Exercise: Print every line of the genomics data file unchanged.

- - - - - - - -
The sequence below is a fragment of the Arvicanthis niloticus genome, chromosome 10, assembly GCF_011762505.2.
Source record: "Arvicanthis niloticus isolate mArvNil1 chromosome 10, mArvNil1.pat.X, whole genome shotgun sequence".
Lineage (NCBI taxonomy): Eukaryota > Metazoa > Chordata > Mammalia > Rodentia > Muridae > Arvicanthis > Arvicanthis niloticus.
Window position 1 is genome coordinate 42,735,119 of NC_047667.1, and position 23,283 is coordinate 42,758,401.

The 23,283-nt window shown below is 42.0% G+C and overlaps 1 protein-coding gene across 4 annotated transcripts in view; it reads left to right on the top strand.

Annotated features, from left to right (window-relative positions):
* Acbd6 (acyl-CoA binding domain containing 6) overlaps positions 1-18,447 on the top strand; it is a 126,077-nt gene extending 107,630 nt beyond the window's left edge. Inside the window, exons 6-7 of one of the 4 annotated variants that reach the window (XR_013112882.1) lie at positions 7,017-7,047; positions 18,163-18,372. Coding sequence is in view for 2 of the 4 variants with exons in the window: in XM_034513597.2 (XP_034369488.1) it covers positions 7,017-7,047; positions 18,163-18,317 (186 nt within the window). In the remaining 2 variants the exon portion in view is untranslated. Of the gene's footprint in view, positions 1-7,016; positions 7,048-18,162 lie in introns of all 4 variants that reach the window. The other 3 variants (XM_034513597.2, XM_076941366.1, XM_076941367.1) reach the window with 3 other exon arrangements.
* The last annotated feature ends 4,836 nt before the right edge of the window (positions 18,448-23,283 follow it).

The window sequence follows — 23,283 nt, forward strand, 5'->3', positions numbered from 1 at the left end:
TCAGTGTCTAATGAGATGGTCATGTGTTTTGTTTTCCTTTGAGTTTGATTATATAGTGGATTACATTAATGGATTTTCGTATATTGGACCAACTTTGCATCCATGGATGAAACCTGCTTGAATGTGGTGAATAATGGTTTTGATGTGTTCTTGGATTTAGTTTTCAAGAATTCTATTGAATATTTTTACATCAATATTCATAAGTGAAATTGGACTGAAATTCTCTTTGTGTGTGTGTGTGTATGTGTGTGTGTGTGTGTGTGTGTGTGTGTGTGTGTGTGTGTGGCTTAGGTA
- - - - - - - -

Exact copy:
The sequence below is a fragment of the Arvicanthis niloticus genome, chromosome 10, assembly GCF_011762505.2.
Source record: "Arvicanthis niloticus isolate mArvNil1 chromosome 10, mArvNil1.pat.X, whole genome shotgun sequence".
Lineage (NCBI taxonomy): Eukaryota > Metazoa > Chordata > Mammalia > Rodentia > Muridae > Arvicanthis > Arvicanthis niloticus.
Window position 1 is genome coordinate 42,735,119 of NC_047667.1, and position 23,283 is coordinate 42,758,401.

The 23,283-nt window shown below is 42.0% G+C and overlaps 1 protein-coding gene across 4 annotated transcripts in view; it reads left to right on the top strand.

Annotated features, from left to right (window-relative positions):
* Acbd6 (acyl-CoA binding domain containing 6) overlaps positions 1-18,447 on the top strand; it is a 126,077-nt gene extending 107,630 nt beyond the window's left edge. Inside the window, exons 6-7 of one of the 4 annotated variants that reach the window (XR_013112882.1) lie at positions 7,017-7,047; positions 18,163-18,372. Coding sequence is in view for 2 of the 4 variants with exons in the window: in XM_034513597.2 (XP_034369488.1) it covers positions 7,017-7,047; positions 18,163-18,317 (186 nt within the window). In the remaining 2 variants the exon portion in view is untranslated. Of the gene's footprint in view, positions 1-7,016; positions 7,048-18,162 lie in introns of all 4 variants that reach the window. The other 3 variants (XM_034513597.2, XM_076941366.1, XM_076941367.1) reach the window with 3 other exon arrangements.
* The last annotated feature ends 4,836 nt before the right edge of the window (positions 18,448-23,283 follow it).

The window sequence follows — 23,283 nt, forward strand, 5'->3', positions numbered from 1 at the left end:
TCAGTGTCTAATGAGATGGTCATGTGTTTTGTTTTCCTTTGAGTTTGATTATATAGTGGATTACATTAATGGATTTTCGTATATTGGACCAACTTTGCATCCATGGATGAAACCTGCTTGAATGTGGTGAATAATGGTTTTGATGTGTTCTTGGATTTAGTTTTCAAGAATTCTATTGAATATTTTTACATCAATATTCATAAGTGAAATTGGACTGAAATTCTCTTTGTGTGTGTGTGTGTATGTGTGTGTGTGTGTGTGTGTGTGTGTGTGTGTGTGTGTGTGGCTTAGGTA